In hopes that this may provide a bit of focus in this discussion:
- Remember that article titles are not to make some sort of statement or represent anyone's official position.
- Article titles should use the most common term in English-speaking Orthodoxy (with some allowance made for extremely common usages outside Orthodoxy in certain cases).
- The point in titling articles is to help the reader find what he's looking for. An article with an obscure but "technically correct" title is less likely even to be read.
All that being said, I honestly don't think there's a single term which groups the churches in question in this article (EP, Alexandria, Antioch, Jerusalem & Greece) all together in a way which is technically correct and yet also meaningful in terms of what they have in common (something which Fr. John Romanides terms Romanity, which is a lovely term but meaningless to most readers). Byzantine is the best I can come up with, but I acknowledge that it's not accurate in all possible ways. Just how does one describe with a single term those multi-ethnic, multi-national churches which share a heritage arising from a shared history in the Eastern Roman Empire and the strong liturgical influence of the typikon of the Great Church? "Mediterranean Orthodox" might work, but it's altogether a bit too fanciful and not remotely clear in what it refers to.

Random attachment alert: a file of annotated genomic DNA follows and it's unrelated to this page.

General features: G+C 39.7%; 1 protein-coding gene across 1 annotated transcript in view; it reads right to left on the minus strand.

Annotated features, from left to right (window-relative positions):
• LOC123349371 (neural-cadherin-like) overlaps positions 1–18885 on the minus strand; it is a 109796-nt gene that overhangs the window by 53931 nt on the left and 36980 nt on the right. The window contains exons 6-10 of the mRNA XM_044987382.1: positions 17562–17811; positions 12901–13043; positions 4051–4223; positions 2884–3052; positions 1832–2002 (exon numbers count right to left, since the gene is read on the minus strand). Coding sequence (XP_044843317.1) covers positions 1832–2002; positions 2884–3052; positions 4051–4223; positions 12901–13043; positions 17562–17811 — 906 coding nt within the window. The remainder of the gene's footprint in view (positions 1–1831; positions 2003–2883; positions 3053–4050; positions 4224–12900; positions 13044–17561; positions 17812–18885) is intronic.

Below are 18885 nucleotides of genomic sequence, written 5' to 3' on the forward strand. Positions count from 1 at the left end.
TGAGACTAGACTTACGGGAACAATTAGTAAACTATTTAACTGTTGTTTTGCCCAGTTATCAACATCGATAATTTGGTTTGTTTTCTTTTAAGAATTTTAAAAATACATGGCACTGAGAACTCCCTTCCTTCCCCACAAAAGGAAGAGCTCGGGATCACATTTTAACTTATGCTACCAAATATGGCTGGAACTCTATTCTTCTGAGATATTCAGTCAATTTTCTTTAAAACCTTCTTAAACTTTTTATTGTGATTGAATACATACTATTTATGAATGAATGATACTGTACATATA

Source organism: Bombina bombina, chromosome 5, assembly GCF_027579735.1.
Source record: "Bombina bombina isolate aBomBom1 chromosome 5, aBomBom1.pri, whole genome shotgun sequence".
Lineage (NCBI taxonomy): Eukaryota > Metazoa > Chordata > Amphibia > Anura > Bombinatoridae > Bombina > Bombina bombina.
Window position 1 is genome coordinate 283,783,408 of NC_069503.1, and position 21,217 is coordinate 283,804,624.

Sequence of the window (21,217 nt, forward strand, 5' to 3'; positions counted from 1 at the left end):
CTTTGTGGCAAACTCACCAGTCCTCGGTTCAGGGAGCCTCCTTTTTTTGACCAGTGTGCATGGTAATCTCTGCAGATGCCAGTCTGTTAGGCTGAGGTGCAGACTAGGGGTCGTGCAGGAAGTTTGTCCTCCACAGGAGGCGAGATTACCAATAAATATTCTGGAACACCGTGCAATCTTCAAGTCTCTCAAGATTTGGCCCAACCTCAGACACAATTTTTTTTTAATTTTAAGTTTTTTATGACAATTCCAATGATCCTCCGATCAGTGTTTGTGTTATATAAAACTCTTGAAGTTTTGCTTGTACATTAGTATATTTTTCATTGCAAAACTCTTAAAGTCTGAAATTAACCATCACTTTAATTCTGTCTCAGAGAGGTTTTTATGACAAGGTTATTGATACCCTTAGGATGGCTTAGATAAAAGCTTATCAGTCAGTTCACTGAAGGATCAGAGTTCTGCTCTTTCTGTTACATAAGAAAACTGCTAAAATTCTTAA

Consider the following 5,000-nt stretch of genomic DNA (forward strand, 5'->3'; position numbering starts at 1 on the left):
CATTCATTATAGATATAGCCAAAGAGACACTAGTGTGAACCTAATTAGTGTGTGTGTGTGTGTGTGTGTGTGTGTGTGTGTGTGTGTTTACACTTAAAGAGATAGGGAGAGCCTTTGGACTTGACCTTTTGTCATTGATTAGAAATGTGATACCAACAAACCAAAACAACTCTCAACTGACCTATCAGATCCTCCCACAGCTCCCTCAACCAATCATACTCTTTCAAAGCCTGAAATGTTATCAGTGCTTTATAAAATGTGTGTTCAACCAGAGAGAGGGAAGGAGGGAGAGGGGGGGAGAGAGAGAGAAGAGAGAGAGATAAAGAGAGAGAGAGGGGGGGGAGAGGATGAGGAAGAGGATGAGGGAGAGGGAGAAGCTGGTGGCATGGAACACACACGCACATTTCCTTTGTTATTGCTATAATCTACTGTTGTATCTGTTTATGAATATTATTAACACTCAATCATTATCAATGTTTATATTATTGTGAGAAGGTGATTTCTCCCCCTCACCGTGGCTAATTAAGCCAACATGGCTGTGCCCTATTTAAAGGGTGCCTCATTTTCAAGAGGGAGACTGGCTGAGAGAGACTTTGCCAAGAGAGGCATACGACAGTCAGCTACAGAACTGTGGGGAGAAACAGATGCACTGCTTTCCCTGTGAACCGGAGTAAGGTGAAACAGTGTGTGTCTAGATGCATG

What does seem to be clear is that there was a united front which opposed the OCA's autocephaly when it was declared and that that front has a great deal in common. How one describes what it is they have in common in a single term which is recognizable to the non-specialist (i.e., 99% of encyclopedia readers) is the question for the titling of this article.
Please, folks, make sure you read the Style Manual, because it addresses most (though not all) of the arguments put forward here thus far, and it does represent official OrthodoxWiki policy. Policy is of course always negotiable, but you'll have a lot of convincing to do of the entire administration.
Anyway, I'd be willing to settle for Response to OCA autocephaly with redirects from Byzantine response to... and Greek Orthodox response to... I don't think it's the best option—since it leaves out entirely the very something ("Romanity?") which these churches share, and it also then necessitates a major reworking of the article to include the positive responses, as well—but if it's the consensus favorite, I'd be willing to run with it. —Fr. Andrew talk contribs (THINK!) 01:26, May 20, 2008 (UTC)
Church Formal Position
No matter how much you all discuss these matters, you MUST follow the churches formal terminologies otherwise (a) You DO NOT represent the Chalcedonean Church (as your core objectives state) and (b) you are in breach of the formal approach of the church - and who are all of you to change what the church has as official? Be carefull that you all do not end up creating your OWN religion without the approvals of the church ... Vasiliki 05:00, May 19, 2008 (UTC)